American Splendor

BBBB

(out of 5)


The second, non-special effects-laden film to come out of a graphic novel or comic strip turns out to be almost as good as the first (Ghost World). , a painfully ordinary guy with an equally average life, started serializing his personal experiences in graphic form thanks to the inspiration of his highly successful artist pal Robert Crumb (subject of the documentary Crumb, which was directed by Ghost World‘s director Terry Zwigoff). This textured film features interviews with the real Pekar and his wife  in between various exceptionally well-acted scenes starring  and  as the quirky couple. Pekar has a mind-numbing job in a hospital filing room, and sadly never makes enough off of his comics to get himself out of that mundane day job. He does, however, find within the confines of his job and his social life the inspiration needed to keep doing his work. Giamatti definitely gets a lot of attention for his work, but the shocking revelation comes from a nearly unrecognisable Davis as Brabner; losing her pretty blond hair and hiding behind a giant pair of glasses, Davis is uncannily similar in voice and manner to the real person and gives even her smallest moments a lot of dramatic weight.  is also fantastic in his too few scenes as the incredibly odd Crumb. Directed with finesse and a creative style that thankfully never gets ahead of itself, this is a witty and intelligent examination of some very interesting characters.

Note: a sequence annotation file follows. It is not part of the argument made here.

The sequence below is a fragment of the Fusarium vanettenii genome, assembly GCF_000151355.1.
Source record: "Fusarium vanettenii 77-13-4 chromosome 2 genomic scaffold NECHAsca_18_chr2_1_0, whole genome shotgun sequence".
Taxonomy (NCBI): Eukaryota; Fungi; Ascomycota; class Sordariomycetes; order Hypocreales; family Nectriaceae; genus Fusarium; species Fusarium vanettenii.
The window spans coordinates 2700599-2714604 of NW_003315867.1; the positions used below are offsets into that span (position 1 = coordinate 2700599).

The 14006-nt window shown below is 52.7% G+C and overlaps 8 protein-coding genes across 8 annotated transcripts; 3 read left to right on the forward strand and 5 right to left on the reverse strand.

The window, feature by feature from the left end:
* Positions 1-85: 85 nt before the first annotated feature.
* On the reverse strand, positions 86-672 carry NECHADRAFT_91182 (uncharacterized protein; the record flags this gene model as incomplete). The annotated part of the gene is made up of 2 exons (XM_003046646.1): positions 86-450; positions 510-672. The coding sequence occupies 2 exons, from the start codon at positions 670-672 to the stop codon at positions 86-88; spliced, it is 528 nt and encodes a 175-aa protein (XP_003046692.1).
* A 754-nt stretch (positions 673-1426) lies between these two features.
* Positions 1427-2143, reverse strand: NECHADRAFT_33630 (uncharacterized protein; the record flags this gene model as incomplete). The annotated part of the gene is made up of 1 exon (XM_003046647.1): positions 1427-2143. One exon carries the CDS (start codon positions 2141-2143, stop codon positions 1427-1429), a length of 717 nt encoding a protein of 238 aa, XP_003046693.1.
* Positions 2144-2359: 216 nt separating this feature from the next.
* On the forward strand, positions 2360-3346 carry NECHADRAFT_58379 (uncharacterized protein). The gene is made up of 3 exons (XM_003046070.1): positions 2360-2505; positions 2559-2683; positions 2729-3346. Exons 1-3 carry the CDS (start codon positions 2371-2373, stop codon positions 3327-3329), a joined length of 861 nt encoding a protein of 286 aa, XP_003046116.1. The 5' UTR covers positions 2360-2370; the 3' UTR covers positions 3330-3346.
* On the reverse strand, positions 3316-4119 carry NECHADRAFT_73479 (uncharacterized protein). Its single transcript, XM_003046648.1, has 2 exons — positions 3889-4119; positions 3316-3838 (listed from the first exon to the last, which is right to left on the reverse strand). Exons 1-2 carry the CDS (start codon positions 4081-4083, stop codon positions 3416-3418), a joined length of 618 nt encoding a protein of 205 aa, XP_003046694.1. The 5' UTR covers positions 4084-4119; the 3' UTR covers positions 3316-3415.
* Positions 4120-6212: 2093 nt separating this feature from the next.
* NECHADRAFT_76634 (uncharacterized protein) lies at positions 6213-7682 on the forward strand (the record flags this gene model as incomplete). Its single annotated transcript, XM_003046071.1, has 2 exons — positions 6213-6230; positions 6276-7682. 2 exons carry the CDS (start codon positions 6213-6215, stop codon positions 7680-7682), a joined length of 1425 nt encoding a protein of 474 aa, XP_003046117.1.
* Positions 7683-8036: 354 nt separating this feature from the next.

Good Machine, Dark Horse Entertainment

USA, 2003

Directed by ,

Screenplay by Shari Springer Berman, Robert Pulcini, based on the comic book series American Splendor by , and the comic book series Our Cancer Year by

Cinematography by 

Produced by

Music by

Production Design by

Costume Design by

Film Editing by Robert Pulcini

Academy Awards 2003

Cannes Film Festival 2003

Golden Globe Awards 2003

Independent Spirit Awards 2003.

New York Film Critics Awards 2003

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